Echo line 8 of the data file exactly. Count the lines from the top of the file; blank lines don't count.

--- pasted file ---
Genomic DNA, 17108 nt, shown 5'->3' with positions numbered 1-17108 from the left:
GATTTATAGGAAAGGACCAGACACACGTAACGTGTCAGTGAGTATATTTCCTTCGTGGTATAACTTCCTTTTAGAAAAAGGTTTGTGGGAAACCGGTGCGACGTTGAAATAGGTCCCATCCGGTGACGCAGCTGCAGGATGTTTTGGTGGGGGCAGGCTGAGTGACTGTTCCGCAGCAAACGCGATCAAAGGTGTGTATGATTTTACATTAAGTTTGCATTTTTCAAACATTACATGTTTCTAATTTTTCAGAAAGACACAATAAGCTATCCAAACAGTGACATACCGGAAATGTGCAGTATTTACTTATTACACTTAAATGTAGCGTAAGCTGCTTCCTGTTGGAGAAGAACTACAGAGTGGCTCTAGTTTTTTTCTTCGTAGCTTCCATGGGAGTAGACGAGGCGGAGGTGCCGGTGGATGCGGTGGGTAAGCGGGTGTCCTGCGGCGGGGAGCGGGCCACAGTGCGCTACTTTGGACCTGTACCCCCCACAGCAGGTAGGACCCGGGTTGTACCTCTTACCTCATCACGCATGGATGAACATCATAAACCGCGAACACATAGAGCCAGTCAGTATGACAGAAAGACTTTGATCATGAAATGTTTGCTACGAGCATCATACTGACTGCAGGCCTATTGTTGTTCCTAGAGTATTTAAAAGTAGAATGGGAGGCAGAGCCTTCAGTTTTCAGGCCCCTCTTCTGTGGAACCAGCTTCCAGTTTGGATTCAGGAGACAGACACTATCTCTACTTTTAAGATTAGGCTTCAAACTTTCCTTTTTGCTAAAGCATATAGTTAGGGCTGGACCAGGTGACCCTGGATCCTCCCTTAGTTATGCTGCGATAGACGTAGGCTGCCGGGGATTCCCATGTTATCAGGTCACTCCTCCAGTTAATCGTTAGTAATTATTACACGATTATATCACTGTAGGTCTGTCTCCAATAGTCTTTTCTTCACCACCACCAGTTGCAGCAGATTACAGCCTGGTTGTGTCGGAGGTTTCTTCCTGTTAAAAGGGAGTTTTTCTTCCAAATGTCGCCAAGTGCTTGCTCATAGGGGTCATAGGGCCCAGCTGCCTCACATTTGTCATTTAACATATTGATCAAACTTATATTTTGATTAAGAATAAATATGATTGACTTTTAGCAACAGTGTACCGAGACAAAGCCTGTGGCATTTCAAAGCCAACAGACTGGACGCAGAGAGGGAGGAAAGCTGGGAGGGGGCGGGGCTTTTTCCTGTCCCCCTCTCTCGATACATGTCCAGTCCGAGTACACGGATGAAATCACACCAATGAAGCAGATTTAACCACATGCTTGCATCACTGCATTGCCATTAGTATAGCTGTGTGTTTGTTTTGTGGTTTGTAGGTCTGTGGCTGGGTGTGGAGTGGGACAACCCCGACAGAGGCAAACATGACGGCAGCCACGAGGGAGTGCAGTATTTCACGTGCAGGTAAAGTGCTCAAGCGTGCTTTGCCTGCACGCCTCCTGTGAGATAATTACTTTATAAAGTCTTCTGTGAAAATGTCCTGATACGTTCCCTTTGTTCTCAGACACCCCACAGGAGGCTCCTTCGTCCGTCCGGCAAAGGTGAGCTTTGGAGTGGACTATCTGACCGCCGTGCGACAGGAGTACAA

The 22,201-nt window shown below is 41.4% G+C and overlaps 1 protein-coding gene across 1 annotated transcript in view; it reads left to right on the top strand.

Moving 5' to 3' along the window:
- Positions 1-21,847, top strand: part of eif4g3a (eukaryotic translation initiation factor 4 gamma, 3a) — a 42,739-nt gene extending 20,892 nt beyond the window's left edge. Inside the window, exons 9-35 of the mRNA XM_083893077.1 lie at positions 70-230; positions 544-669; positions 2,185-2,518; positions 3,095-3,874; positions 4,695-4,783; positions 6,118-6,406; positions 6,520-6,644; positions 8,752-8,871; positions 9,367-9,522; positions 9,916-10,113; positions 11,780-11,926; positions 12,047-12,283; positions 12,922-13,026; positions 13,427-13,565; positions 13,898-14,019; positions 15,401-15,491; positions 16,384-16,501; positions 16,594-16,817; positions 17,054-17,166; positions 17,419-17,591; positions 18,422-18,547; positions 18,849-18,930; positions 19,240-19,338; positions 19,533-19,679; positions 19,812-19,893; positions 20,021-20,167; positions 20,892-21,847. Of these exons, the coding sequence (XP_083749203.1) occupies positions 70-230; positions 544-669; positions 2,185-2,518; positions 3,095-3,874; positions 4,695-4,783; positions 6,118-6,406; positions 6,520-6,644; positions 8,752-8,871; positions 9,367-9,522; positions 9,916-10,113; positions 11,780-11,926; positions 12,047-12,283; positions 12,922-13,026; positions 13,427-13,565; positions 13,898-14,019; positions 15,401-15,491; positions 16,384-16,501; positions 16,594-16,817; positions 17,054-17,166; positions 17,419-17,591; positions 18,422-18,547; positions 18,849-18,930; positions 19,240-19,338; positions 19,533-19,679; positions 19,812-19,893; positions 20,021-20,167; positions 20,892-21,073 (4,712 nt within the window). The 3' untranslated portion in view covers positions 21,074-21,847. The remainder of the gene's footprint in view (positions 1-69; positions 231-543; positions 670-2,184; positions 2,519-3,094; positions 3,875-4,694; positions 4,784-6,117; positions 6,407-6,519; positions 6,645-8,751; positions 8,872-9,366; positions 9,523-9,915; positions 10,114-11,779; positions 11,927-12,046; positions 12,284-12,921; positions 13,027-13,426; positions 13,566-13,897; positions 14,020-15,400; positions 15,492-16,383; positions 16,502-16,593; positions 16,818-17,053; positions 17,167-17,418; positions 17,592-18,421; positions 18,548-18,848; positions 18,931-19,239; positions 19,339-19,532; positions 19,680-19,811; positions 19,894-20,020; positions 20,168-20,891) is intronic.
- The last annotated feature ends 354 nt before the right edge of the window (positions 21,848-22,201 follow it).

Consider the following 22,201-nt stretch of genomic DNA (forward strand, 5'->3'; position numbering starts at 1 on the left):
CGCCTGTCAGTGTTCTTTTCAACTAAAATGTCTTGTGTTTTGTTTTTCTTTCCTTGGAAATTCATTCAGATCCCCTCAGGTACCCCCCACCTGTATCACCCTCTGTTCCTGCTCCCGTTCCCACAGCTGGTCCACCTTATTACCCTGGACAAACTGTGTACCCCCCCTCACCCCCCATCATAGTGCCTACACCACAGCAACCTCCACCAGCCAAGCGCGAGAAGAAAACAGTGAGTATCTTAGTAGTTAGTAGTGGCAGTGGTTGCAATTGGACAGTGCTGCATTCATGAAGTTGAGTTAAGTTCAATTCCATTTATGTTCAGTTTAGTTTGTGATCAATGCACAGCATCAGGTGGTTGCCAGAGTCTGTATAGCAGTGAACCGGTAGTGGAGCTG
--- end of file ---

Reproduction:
CGCCTGTCAGTGTTCTTTTCAACTAAAATGTCTTGTGTTTTGTTTTTCTTTCCTTGGAAATTCATTCAGATCCCCTCAGGTACCCCCCACCTGTATCACCCTCTGTTCCTGCTCCCGTTCCCACAGCTGGTCCACCTTATTACCCTGGACAAACTGTGTACCCCCCCTCACCCCCCATCATAGTGCCTACACCACAGCAACCTCCACCAGCCAAGCGCGAGAAGAAAACAGTGAGTATCTTAGTAGTTAGTAGTGGCAGTGGTTGCAATTGGACAGTGCTGCATTCATGAAGTTGAGTTAAGTTCAATTCCATTTATGTTCAGTTTAGTTTGTGATCAATGCACAGCATCAGGTGGTTGCCAGAGTCTGTATAGCAGTGAACCGGTAGTGGAGCTG